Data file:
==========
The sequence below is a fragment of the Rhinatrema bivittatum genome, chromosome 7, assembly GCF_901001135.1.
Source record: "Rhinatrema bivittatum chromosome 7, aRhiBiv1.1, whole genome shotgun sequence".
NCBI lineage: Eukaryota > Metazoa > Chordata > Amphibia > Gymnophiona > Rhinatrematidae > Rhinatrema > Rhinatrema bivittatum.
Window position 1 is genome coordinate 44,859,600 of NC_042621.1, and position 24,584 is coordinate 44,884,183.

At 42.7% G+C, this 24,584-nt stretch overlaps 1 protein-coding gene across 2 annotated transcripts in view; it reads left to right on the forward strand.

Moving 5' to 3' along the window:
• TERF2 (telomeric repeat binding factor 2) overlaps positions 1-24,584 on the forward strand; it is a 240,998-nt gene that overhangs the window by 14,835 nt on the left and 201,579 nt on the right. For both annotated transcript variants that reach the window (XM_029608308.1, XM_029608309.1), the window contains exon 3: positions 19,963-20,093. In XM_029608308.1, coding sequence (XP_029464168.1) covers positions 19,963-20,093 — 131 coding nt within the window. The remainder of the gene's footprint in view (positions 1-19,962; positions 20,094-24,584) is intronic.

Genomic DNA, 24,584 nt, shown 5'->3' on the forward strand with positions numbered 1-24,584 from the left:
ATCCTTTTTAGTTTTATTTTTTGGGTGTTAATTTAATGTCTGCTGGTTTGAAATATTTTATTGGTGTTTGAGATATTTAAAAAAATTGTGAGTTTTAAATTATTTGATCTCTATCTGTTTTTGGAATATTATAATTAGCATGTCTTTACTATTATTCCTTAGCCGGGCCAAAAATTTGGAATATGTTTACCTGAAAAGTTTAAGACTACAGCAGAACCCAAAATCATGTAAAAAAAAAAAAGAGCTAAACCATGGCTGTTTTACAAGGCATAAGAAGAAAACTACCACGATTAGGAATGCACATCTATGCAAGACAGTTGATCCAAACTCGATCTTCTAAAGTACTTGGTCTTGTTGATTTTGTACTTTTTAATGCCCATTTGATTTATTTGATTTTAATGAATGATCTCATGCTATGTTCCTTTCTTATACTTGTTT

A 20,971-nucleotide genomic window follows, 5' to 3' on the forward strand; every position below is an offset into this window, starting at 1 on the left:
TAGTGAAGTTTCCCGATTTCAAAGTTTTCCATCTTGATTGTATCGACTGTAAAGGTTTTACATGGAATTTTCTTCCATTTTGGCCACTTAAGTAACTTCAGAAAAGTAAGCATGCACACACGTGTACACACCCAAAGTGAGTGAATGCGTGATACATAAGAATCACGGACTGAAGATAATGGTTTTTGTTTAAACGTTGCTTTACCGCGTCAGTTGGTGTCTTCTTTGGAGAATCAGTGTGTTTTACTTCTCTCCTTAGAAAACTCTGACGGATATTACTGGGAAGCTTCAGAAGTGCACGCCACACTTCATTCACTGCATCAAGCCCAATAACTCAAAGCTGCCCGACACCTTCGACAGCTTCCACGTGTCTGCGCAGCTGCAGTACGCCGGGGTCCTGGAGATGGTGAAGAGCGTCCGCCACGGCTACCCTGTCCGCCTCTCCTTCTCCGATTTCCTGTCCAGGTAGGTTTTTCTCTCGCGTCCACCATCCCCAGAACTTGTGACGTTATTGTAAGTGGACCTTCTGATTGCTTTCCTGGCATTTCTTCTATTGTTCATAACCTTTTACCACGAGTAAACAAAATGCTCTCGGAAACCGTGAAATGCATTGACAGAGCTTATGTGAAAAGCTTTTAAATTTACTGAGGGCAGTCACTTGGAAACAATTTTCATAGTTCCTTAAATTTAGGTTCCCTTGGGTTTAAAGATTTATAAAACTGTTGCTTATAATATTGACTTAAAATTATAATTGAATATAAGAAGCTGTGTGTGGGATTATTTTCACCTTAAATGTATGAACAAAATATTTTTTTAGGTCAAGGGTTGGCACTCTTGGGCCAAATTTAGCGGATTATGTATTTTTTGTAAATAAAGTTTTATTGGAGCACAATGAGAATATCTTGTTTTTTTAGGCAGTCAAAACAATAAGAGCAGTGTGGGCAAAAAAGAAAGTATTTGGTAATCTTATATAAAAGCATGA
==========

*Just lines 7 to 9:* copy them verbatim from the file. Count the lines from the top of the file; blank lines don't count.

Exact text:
• TERF2 (telomeric repeat binding factor 2) overlaps positions 1-24,584 on the forward strand; it is a 240,998-nt gene that overhangs the window by 14,835 nt on the left and 201,579 nt on the right. For both annotated transcript variants that reach the window (XM_029608308.1, XM_029608309.1), the window contains exon 3: positions 19,963-20,093. In XM_029608308.1, coding sequence (XP_029464168.1) covers positions 19,963-20,093 — 131 coding nt within the window. The remainder of the gene's footprint in view (positions 1-19,962; positions 20,094-24,584) is intronic.

Genomic DNA, 24,584 nt, shown 5'->3' on the forward strand with positions numbered 1-24,584 from the left:
ATCCTTTTTAGTTTTATTTTTTGGGTGTTAATTTAATGTCTGCTGGTTTGAAATATTTTATTGGTGTTTGAGATATTTAAAAAAATTGTGAGTTTTAAATTATTTGATCTCTATCTGTTTTTGGAATATTATAATTAGCATGTCTTTACTATTATTCCTTAGCCGGGCCAAAAATTTGGAATATGTTTACCTGAAAAGTTTAAGACTACAGCAGAACCCAAAATCATGTAAAAAAAAAAAAGAGCTAAACCATGGCTGTTTTACAAGGCATAAGAAGAAAACTACCACGATTAGGAATGCACATCTATGCAAGACAGTTGATCCAAACTCGATCTTCTAAAGTACTTGGTCTTGTTGATTTTGTACTTTTTAATGCCCATTTGATTTATTTGATTTTAATGAATGATCTCATGCTATGTTCCTTTCTTATACTTGTTT